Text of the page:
For the month of December, Netflix brought back 2005 biopic “Coach Carter” to be streamed from their platform. Before fans check out the film or add it to their list of binge-worthy movie rewatches, they should understand the movie’s depth by being educated on its accuracy.
Coach Carter Film
The timeless classic stars critically acclaimed actor Samuel L. Jackson as former high school basketball player, Ken Carter who returns to his old high school, Richmond High School in Northern California, with hopes of changing the lives of the students on the basketball team.
Carter quickly whips his team of unapplied scholars into shape by intense workout routines and a precise contract stating that in order for the student-athletes to play basketball they have to maintain a GPA above 2.3.
After some of the players fail to fulfill their academic duties, Carter suspends the boys despite their undefeated basketball record. This action makes headlines, and even the school system questions whether the suspension should be lifted for the sake of basketball.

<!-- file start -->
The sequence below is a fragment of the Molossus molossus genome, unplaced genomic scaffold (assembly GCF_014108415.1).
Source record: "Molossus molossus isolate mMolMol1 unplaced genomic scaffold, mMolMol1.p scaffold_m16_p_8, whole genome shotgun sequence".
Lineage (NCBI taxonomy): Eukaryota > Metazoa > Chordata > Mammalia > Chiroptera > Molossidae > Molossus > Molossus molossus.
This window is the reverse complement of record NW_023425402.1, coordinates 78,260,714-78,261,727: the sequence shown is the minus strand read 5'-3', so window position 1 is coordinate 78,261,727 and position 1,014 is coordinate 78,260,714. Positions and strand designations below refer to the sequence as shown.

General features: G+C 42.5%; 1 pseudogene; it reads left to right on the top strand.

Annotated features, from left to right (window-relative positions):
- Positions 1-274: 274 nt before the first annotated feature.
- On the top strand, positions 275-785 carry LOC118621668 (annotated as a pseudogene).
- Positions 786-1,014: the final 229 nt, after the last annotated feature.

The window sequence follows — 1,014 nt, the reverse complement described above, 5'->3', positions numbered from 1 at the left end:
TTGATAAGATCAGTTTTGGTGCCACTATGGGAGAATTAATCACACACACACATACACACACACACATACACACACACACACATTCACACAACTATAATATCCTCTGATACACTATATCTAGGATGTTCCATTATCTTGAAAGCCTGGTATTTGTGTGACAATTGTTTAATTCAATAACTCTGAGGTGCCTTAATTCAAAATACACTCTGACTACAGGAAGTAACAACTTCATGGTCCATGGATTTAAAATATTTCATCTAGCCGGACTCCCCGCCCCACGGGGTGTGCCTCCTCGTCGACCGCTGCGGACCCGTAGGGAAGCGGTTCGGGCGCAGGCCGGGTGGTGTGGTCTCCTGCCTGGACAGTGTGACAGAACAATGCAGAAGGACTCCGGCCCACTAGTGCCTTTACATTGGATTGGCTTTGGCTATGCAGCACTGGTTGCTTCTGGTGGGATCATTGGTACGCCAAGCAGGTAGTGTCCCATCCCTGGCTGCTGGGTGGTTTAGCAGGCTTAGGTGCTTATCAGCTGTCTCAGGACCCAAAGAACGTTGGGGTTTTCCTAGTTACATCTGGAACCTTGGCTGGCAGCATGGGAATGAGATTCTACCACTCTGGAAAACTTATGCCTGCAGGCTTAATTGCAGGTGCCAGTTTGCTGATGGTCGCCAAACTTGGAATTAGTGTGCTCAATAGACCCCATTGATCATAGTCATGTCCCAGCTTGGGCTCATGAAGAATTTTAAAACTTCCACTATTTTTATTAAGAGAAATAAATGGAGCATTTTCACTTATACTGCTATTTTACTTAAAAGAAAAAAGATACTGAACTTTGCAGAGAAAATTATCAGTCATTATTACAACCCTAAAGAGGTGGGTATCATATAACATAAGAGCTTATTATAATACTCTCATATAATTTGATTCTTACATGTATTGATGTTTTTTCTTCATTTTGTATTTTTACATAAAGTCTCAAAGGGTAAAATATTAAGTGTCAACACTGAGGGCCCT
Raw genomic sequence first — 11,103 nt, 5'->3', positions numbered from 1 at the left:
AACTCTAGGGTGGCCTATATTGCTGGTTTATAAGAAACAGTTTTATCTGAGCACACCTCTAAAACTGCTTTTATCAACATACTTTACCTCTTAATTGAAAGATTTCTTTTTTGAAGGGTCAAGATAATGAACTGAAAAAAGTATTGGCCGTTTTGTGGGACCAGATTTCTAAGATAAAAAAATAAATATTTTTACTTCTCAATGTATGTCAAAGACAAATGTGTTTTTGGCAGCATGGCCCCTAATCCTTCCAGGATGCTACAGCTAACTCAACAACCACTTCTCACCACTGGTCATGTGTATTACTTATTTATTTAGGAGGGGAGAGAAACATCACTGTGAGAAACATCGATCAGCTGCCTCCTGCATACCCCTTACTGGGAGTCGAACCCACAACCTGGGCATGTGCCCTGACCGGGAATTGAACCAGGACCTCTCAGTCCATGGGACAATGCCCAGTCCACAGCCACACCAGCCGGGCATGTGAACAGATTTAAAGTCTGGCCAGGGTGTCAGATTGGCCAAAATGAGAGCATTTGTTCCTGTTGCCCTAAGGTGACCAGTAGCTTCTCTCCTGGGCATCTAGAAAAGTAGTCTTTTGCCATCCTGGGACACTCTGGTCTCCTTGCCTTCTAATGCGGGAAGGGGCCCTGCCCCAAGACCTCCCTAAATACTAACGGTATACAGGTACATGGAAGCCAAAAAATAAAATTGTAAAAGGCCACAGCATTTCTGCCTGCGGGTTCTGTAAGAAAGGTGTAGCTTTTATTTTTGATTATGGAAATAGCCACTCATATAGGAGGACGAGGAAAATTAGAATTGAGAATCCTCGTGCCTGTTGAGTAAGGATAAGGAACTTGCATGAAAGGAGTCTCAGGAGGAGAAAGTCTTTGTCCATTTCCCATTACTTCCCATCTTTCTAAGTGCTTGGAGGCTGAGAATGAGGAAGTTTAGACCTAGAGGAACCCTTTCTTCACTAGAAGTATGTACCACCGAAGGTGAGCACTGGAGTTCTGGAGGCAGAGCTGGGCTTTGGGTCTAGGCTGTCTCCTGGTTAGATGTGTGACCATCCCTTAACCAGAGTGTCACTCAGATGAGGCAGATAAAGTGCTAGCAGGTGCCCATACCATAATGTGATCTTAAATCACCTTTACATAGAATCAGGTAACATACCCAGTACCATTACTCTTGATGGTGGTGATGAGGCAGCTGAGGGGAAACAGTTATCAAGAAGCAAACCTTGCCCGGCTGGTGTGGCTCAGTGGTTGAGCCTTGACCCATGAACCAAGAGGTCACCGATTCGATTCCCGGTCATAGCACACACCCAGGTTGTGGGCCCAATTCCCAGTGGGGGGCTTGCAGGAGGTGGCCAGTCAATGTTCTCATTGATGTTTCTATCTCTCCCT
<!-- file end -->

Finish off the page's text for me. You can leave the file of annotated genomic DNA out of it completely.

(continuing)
It didn’t take long for the boys to soon realize how important Carter’s methods were, which inspired them to begin to apply themselves to their books.
Carter’s players all graduated, thus proving that Carter’s tough teaching methods did in fact instill life lessons.
While the movie grossed over $76 million worldwide and had star-studded cast members such as 2000s pop icon Ashanti, “One on One” star Robert Ri’chard, Octavia Spencer and even Channing Tatum, the fictional characters’ well-acted storylines hardly compare to that of the real Ken Carter.
Is ‘Coach Carter’ a True Story?
Yes, Ken Carter is a real coach who went from being an everyday teacher to having celebrity status after benching his undefeated basketball team during their 1998-1999 season. In a 2015 interview with Esquire, Carter explained how his actions inspired producer Brian Roberts to create a film in his honor.
“I was getting a lot of publicity, but I had never thought about a movie. I was just being a teacher and a coach at the school, doing what I loved to do,” He said.
Carter continued to note that 98.5 peercent of the movie is correct, he also included, “I was on the set every single day shooting that movie.”
The actors even had a chance to witness Carter’s training techniques, “We were actually playing games. That was live scrimmages,” Carter stated.
“When they missed their shots in practice, I made the actors do 100 push-ups. After the first three days or so, they started putting in the extra time so they wouldn’t miss their shots,” he said.
Carter coached at Richmond from 1997 to 2002, and the now-63-year-old spends his time as a motivational speaker and author. In 2009, he founded the Coach Carter Impact Academy boarding school in Marlin, Texas, where he served as the dean and headmaster.